Country Profile: U.S. Security Assistance to Honduras

Over the past decade, Honduras has become one of the most dangerous places in the world. In 2013 the country recorded the highest global murder rate, with 79 homicides per 100,000 residents. Honduras has one of the most unequal income distributions and some of the highest under-employment and dropout rates in Latin America, all contributing factors to the rise of street gangs and the recent surge in emigration to the United States. The violence, concentrated in cities and along its border with Guatemala, can largely be attributed to three factors: the international drug trade, gangs and weak security and justice institutions. 

In 2009, a military coup that toppled elected leftist President Manuel Zelaya exacerbated existing instability and caused security and human rights to deteriorate further.

The country is now a haven for organized crime while killings and other violent crimes largely go unpunished. Security forces are notorious for their involvement in death squads, extortion and the drug trade, while journalists and human rights advocates are routinely targeted. Nearly all of Honduras’ political, judicial and security institutions have been compromised by crime, which has allowed the country to become a key trafficking hub for drugs destined for the United States.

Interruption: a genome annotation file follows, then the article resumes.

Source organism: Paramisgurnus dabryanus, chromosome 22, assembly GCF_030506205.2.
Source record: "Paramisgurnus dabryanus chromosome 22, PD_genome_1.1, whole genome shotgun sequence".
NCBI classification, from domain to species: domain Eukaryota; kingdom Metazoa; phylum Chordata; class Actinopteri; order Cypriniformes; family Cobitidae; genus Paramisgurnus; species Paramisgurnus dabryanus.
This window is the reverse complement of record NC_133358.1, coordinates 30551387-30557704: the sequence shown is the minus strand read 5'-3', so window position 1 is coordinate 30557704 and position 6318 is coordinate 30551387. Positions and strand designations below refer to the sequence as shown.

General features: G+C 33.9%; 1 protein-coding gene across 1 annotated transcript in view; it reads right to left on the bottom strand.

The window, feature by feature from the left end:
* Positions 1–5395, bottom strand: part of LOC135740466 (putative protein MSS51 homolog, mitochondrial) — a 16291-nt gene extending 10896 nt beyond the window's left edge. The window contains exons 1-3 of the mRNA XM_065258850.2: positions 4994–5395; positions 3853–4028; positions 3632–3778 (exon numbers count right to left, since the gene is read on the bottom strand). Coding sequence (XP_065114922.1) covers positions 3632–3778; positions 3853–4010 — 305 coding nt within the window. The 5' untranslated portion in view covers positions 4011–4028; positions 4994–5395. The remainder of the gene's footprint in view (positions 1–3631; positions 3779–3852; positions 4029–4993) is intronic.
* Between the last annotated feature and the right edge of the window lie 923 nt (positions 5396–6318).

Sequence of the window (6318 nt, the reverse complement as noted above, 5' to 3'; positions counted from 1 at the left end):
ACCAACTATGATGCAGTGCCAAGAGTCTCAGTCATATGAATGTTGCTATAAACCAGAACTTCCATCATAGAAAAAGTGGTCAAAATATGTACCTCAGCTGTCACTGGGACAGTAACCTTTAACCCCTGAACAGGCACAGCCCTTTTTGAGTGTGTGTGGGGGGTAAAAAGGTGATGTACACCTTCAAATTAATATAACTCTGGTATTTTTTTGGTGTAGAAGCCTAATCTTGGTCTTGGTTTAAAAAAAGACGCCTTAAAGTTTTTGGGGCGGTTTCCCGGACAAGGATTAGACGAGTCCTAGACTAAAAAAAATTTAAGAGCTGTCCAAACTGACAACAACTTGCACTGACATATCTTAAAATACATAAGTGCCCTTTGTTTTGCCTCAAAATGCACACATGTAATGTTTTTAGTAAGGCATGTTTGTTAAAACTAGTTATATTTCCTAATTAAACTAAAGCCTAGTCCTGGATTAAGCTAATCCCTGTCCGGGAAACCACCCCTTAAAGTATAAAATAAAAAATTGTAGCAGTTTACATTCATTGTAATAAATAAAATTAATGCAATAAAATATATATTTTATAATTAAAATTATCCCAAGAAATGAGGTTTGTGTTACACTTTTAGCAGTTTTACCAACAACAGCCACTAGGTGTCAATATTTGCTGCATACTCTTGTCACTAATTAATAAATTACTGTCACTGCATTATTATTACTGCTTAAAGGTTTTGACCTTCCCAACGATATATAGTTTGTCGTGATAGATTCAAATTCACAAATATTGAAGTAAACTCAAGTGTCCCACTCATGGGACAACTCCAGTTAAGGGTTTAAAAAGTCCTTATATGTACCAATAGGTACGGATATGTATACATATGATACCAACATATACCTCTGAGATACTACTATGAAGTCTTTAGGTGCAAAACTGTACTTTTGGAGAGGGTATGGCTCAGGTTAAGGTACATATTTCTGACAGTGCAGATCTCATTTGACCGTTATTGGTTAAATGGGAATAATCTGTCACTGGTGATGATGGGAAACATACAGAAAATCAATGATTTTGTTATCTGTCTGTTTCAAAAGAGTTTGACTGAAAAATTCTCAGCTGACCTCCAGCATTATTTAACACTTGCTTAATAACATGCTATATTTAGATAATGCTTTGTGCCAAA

From 2008 to 2014, the United States provided well over $114 million in security assistance to Honduras to fight drug trafficking and improve citizen security. However, the U.S. Congress has withheld assistance several times and been reticent to increase security funding due to the abounding corruption and lack of political will to reform institutions.

The State Department’s 2013 Human Rights Report highlighted the “unlawful and arbitrary killings by security forces, organized criminal elements, and others” and the “corruption, intimidation, and institutional weakness of the justice system leading to widespread impunity,” in the country.